October 15 - We're still gardening! We've recently gone over all the beds in the garden to prepare them for winter. This entailed a little bit of weeding, and the addition of more mulch hay in the rows between the beds. The garden looks so well cared for. We've been collecting the seeds of astragalus, valerian, hollyhocks, poppies, echinacea and milk thistle, and these are all ripening on shallow baskets or brown paper bags inside the house. We've also been digging roots for tincturing. We've dug burdock, tons of dandelion, yellow dock and nettle roots. We still have to harvest our last batch of astragalus roots for the season. Soon we'll be digging the roots of echinacea, lavender, licorice, astragalus, codonopsis, and marshmallows to store in the cellar for early spring sales to FEDCO. That is our last job of the growing season. Once done, it's all over till next March when we start our new seeds.
November 5 - Our gardening year is officially over! All the roots are securely stored in our root cellar, we planted one pound of American Ginseng seeds, and several long rows of garlic. Then the snows came to create a beautiful blanket of white over our entire garden. Now its time to sit in front of the fire, cook, read, write and stay warm. Many Blessings to you for the Thanksgiving and Christmas Holiday Season, and prayers for a Happy Winter.
Below is our gardening diary from 2001.
July 3, 2001 Today is a partly cloudy, cool day, a welcome relief from the summer heat. Yesterday we transplanted a lot of pumpkin plants, summer and winter squash plants, more tomatoes, some eggplant, and more onions. We cultivated between the rows in the vegetable garden, and picked lots of potato bugs, YUK!!!! Today the apprentices are busy weeding the flowers and herbs in the medicinal herb garden. They'll also be mulching between the rows of echinacea, and will pick rosa rugosa blossoms before they're through for the day. Tomorrow we'll be partying at the 30th Annual West Athens Fourth of July Celebration. Come join us, and Happy 4th of July!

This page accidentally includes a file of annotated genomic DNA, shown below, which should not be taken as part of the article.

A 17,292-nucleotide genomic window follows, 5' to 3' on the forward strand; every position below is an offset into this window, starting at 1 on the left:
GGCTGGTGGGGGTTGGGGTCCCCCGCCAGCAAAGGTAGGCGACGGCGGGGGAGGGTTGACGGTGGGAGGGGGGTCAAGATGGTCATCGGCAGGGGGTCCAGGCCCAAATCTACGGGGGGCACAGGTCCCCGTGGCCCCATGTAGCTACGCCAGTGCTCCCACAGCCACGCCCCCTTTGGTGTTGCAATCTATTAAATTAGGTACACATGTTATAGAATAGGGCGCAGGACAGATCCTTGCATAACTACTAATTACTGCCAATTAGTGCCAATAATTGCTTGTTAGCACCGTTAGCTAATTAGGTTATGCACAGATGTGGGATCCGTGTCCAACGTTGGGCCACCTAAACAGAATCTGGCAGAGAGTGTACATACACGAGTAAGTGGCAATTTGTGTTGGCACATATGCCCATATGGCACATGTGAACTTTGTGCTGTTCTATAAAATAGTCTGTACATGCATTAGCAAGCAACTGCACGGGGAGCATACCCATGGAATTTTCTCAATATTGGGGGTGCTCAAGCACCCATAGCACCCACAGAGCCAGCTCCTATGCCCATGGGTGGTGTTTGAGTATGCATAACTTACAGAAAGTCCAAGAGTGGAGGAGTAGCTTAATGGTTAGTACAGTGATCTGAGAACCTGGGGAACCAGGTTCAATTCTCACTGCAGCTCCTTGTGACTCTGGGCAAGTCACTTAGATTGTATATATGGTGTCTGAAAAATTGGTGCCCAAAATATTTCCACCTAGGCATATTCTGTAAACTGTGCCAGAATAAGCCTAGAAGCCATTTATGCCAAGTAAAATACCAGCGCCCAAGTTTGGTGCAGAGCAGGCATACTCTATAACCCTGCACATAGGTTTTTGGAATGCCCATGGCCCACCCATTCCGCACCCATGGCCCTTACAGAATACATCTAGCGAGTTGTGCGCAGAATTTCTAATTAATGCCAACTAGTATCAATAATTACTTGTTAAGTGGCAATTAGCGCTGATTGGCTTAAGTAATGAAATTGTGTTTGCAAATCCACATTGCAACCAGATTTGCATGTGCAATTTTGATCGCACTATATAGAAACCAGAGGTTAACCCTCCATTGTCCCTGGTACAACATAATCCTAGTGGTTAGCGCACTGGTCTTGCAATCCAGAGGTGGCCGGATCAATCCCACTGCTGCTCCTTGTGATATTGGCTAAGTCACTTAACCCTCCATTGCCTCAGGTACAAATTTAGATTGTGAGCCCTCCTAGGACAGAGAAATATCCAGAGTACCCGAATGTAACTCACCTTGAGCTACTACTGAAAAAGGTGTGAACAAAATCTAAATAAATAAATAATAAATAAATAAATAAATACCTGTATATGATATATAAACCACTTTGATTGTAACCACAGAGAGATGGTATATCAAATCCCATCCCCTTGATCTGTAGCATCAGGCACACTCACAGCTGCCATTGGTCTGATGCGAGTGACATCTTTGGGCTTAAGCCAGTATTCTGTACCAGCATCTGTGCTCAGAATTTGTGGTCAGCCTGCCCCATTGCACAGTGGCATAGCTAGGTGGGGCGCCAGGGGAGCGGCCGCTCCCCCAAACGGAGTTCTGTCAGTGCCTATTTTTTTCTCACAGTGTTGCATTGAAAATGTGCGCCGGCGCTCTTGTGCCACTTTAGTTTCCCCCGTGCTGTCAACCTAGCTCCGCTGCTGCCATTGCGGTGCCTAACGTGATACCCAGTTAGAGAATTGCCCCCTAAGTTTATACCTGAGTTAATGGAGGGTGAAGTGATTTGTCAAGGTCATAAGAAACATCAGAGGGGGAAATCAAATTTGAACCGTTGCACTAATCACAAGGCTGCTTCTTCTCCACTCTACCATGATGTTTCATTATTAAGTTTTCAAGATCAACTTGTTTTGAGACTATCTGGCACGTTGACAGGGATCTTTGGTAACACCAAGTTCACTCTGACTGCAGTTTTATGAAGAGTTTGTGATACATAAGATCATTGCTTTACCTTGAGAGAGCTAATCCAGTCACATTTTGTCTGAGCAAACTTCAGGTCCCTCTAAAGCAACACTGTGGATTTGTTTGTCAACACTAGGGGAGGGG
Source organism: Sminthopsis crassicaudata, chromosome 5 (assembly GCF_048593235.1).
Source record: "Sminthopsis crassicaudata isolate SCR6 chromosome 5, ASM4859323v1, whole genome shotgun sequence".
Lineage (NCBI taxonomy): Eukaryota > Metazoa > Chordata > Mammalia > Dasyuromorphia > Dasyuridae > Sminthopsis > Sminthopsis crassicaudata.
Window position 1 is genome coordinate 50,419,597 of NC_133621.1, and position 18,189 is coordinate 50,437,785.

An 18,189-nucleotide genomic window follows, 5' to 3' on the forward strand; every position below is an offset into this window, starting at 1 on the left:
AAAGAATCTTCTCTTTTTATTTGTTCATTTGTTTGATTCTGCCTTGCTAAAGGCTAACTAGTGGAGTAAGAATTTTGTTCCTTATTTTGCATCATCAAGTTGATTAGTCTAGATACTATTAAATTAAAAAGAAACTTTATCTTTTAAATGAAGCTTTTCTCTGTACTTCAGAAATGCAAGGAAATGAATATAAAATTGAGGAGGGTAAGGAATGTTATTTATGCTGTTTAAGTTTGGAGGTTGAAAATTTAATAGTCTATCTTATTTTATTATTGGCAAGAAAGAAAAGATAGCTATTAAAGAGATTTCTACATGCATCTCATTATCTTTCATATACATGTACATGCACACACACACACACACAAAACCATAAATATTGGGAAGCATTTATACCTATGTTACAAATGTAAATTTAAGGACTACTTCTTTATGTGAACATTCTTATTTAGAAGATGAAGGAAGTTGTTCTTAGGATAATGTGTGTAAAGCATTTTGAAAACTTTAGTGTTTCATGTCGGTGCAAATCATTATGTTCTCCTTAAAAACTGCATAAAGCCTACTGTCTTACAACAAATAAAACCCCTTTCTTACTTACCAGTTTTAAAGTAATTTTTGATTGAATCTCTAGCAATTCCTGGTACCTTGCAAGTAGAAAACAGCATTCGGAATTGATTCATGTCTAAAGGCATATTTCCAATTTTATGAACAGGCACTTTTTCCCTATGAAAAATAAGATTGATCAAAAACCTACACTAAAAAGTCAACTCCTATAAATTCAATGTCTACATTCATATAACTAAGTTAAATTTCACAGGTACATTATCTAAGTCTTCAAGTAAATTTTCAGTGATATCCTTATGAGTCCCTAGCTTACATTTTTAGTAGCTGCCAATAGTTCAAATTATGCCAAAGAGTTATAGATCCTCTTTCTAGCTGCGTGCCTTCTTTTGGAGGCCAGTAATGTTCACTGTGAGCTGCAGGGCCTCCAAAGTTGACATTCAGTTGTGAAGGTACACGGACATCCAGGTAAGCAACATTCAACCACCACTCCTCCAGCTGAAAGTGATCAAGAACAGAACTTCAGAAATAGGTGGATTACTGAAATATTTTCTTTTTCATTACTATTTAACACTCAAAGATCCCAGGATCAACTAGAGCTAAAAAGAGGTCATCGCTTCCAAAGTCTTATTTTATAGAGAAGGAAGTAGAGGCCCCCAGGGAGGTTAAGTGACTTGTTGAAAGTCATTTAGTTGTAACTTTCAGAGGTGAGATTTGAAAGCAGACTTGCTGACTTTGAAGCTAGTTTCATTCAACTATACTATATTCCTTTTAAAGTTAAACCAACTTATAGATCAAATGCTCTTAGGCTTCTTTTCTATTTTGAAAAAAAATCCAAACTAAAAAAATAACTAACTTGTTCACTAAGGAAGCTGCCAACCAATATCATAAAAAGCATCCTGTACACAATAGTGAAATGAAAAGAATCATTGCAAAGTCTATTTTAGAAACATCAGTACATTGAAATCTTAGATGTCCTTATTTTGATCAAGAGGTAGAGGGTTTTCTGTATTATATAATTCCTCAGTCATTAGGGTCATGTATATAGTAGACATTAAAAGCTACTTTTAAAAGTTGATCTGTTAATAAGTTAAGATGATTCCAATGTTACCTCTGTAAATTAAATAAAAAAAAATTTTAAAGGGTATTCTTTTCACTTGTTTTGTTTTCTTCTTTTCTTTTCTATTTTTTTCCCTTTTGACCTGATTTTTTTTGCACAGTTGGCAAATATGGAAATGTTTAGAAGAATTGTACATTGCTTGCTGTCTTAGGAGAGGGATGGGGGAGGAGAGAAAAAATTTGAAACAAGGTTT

July 7 - Today our apprenticeship class met. It was to be a very full and busy day. After our morning smudge and talking circle, we headed out on a wildgathering adventure. We found a lot of wild St. John'swort just perfect for harvesting in a beautiful little field off a back road. It was gorgeous, and in full bloom. It's little yellow star-shaped flowers were practically glowing in the sunlight. We gathered all the St. John'swort we could use for today, and continued on our journey. Along the roadside we identified wild stands of coltsfoot, and some of the students gathered a small amount of these nice green healthy looking leaves. We found an incredible forest-full of horsetail, and collected a bunch of that, and finally came upon a wild elder tree. We offered her some tobacco, and had a teaching circle under Elder Mor's protective branches. From this elder we gathered nothing, but continued on our way in search of more, which we found in great abundance. We gathered many of the big white umbels, and this done, started back for the farm. After a wonderful pot-luck feast, we worked on sharpening our medicine making skills. We put up St. John'swort tinctures and oils, and elder flower tinctures. We laid the rest of the St. John'swort, elder flowers and horsetail out on screens to dry. After all that was accomplished, a few students lingered to make a few St. John'swort smudge sticks, now hanging to dry with the rest of the day's harvest.
July 10 - We've been weeding and cultivating, picking potato bugs, and eating lots of garden greens! Last night we planted a bunch more onions, a few eggplant, and some celery. Today the lemon balm and mullein got a weeding, and the rows in the vegetable garden were cultivated. We started a batch of St. John's wort mead last night, strained that today, added honey, yeast, and set it aside. We also made a couple of gallons of lavender flower water that came out incredible! We've a screen-full of lavender flowers drying now, and many, many more to gather and dry.
July 19 - Everyone's been busy maintaining the garden, weeding, thyme, wild yam, catnip, astragalus, angelica, lemon balm, licorice, and so many more. We've cut between rows with the hand sythe and let it lie as mulch. The red zinnias are beginning to bloom and are gorgeous. We cut a lot of mugwort for making into smudge sticks, and that is an on-going project here. The echinacea is just about to burst into bloom. We continue mulching various parts of the herb garden with cardboard, newspaper, and hay. another on-going project. And of course, we've been harvesting. We gather roses daily. Some of the ornamental grasses are being harvested now, and the first planting of oats is ready to cut. The late plantings of astragalus have germinated, and have been scrupulously weeded, and the goldenseal beds have also been tended. The ginseng was all budded up and ready to flower the last time I looked. We bottled up our last batch of St. John's wort mead, and today will start a pail of lavender going.